St. Mary's Church

One of the most beautiful churches in a county known for its impressive spires, St. Mary’s spire is 170 feet high: the third highest spire in the diocese of Peterborough.


Founded by a charter of King Henry 111 in 1220 the first phase of the church building to include the tower was completed in 1251. 

The next phase began in 1320 which involved the widening of the North Aisle and the replacement of the nave arcade to allow for the insertion of the Lady Chapel. Additional windows were added to the chancel and the South Aisle. 

The third phase was thought to have been directed by Henry Chichele in 1423, with the clerestory with its low pitched roof and beautiful parapets. At this time, inside the church, the rood screen and choir stalls with their misericords were installed. It is interesting to note that these directly resemble those at All Souls College, Oxford which Henry Chichele founded.

The spire

At 170 feet high, St. Mary’s Church spire is one of the highest in the Diocese of Peterborough. It fell down in 1631 but was immediately rebuilt and this was thought to be the last phase of building.  

The spire is octagonal and is supported at the base by flying buttresses crowned with a weathervane. Set in the four faces of the spire are three tiers of windows.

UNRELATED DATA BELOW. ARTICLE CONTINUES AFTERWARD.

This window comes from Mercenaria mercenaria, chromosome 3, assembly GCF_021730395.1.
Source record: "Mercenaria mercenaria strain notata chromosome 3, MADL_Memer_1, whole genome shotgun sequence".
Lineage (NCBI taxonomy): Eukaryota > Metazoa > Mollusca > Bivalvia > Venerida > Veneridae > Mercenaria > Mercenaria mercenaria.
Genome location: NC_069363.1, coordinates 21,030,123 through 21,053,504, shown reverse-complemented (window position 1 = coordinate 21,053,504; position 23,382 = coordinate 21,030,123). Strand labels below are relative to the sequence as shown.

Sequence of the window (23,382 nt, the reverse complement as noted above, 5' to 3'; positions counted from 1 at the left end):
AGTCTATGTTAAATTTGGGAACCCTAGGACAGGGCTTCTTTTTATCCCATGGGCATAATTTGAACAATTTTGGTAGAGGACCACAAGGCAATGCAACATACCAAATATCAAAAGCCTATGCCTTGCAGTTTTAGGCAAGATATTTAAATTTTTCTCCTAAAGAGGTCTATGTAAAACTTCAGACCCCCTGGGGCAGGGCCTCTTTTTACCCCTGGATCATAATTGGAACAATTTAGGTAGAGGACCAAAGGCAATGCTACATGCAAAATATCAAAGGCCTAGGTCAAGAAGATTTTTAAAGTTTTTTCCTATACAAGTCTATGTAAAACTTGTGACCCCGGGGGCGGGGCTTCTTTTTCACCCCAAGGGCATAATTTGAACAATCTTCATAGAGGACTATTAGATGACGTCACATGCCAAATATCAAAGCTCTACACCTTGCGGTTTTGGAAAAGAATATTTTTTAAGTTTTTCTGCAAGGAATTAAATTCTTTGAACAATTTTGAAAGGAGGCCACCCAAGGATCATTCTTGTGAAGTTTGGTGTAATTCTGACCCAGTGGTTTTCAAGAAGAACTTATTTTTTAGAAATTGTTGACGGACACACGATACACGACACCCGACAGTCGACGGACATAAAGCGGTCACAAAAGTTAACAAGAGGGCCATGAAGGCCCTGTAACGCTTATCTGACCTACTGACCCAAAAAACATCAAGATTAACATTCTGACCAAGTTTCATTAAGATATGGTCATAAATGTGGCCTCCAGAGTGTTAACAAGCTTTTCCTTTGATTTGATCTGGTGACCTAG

Recent renovated and restored in 2006, Simon Jenkins described this spire as: 

"one of the finest in a county famed for spires" (1999, England's Best Churches)

More recently a pair of peregrine falcons have made the spire their look-out post.

The West doorway

The west doorway, which is over 750 years old, is one of the finest examples of medieval craftsmanship in the country. 

The doors are covered with ironwork made into scrolls, leaves and flowers and the stone arch which frames the doors are beautifully carved to show a Tree of Jesse rising from a central shaft. This is a subject more commonly shown in glass but rarely in stone. 

This porch, built between 1270 and 1280 is almost certainly the work of those masons employed in the rebuilding of Westminster Abbey, which also has double doors. The porch resembles 'a now lost transept of Westminster Abbey, which also had a double door, according to a contemporary illustration'.

Simon Jenkins states that:

It is remarkable that they were left unscathed during the Reformation. The reason that the roundels escaped the reformation is that they were half way up the tower at the time. Only after it fell down were those that remained undamaged installed in the porch where they remain today.

The five New Testament scenes on the left depict:

The five on the right show:

There is also an amusing carving of a man in the stocks playing a stringed instrument.

Inside the church

Inside the church is the Seymour Tomb and Brass, magnificent glass windows and the misericords already mentioned above.

Find out more

To view these and many more treasures visit The Treasures of St Mary the Virgin.

 Or visit in person. The church is open daily from 10am to 4pm.